Monday, September 26, 2011

Millet

Millet is an ancient grain (technically, a seed). Records indicate that it was cultivated in China over 6,000 years ago; but somehow it’s never been popular in the Americas (except as bird seed). Those trying to improve their diets, though, would do well to add millet to the pantry and to their long-term food storage. We store hulled millet, but it is also available as whole millet (the form typically used as bird seed), millet grits, millet flakes, and millet flour.

Millet is gluten-free, and therefore, a good choice for those with gluten-intolerance.

Millet has significantly more fiber and niacin than white rice, couscous or quinoa, so it would make an excellent side dish for tonight’s dinner. You can also add millet to soups and stews, or grind it into flour and add to bread, cake, puddings, etc.




Major Nutrients in 1 cup

Uncooked Millet
Dry couscous
Uncooked Quinoa
Uncooked White long grain enriched rice
Calories
756
650
626
675
Protein (g)
22.04
22.07
24
13.19
Fat (g)
8.44
1.11
10.32
1.22
Carbohydrate (g)
145.7
133.95
109.07
147.91
    Fiber, total (g)
17.0
8.7
11.9
2.4
Calcium (mg)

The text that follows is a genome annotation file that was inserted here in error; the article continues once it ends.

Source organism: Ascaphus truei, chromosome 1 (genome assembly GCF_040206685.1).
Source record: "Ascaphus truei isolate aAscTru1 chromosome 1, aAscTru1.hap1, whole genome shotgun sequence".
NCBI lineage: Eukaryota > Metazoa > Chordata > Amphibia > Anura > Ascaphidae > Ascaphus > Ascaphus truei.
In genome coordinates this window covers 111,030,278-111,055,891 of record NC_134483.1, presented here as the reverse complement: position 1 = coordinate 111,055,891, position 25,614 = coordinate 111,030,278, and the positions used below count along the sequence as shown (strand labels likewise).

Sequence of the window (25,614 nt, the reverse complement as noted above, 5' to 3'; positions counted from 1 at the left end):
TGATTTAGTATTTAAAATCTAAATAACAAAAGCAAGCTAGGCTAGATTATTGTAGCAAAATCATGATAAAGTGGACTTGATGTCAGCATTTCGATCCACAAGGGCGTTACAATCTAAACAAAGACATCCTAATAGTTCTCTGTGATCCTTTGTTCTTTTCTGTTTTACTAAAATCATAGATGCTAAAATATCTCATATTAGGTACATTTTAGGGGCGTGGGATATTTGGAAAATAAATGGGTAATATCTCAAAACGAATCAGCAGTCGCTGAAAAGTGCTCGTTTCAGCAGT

16
42
80
52
Iron (mg)
6.02
1.87
7.77
7.97
Magnesium (mg)
228
76
335
46
Phosphorus (mg)
570
294
777
213
Potassium (mg)
390
287
957
213
Sodium (mg)
10
17
8
9
Zinc (mg)
3.36
1.44
5.27
2.02
Copper (mg)
1.5
.427
1.003
.407
Manganese (mg)
3.264
1.349
3.456
2.013
Selenium (mcg)
5.4
N/A
14.4
27.9
Niacin (mg)
9.44
6.038
2.584
7.755
Pantothenic acid (mg)
1.696
2.150
1.312
1.876
Folate (170 mcg)
170
35
313
427
Lutein & zeaxanthin (mg)
N/A
N/A
277
0
Vitamin K (mcg)
1.8
N/A
0.00
.2

Per USDA standard reference




Cooked Millet
2-1/2 cups chicken stock, water, or a combination or both
1 cup millet
1 tablespoon butter
  1. Place the chicken stock, water (or both) in a saucepan and bring to a boil.
  2. Rinse the millet and then stir it into the liquid. Add the butter.
  3. Return the mixture to a boil; then cover and reduce heat.
  4. Simmer the millet for at least 25 minutes.
  5. Remove from heat; fluff. This step is important because millet can get gummy quickly if not fluffed.

Variations:
  • Add chopped vegetables (onion, celery, carrots, cauliflower, chunks of winter squash) to the liquid before cooking.
  • Add herbs, such as Italian seasoning, basil, or thyme.
  • Add some dried fruit bits (apricots, apple, or pineapple) to the liquid before cooking.
  • Substitute brown rice or quinoa for half of the millet.
  • For a richer taste, brown the uncooked millet for a few minutes in a non-stick pan before cooking.
  • Add sautéed mushrooms to the mixture before cooking.
  • Use cooked millet along with cooked brown rice, bread crumbs, veggies and flavorings to make “meat balls.” Scoop into a ball, cover with sesame seeds and bake at 400 degrees until brown (approx 30 minutes)
  • Combine cooked millet with garbanzo beans, a little chopped onion, black olives, and Italian dressing for a tasty side salad.
  • Saute some garlic and onions, add some chopped tomatoes; cooked until tomatoes soften then add cooked millet and top with cilantro.




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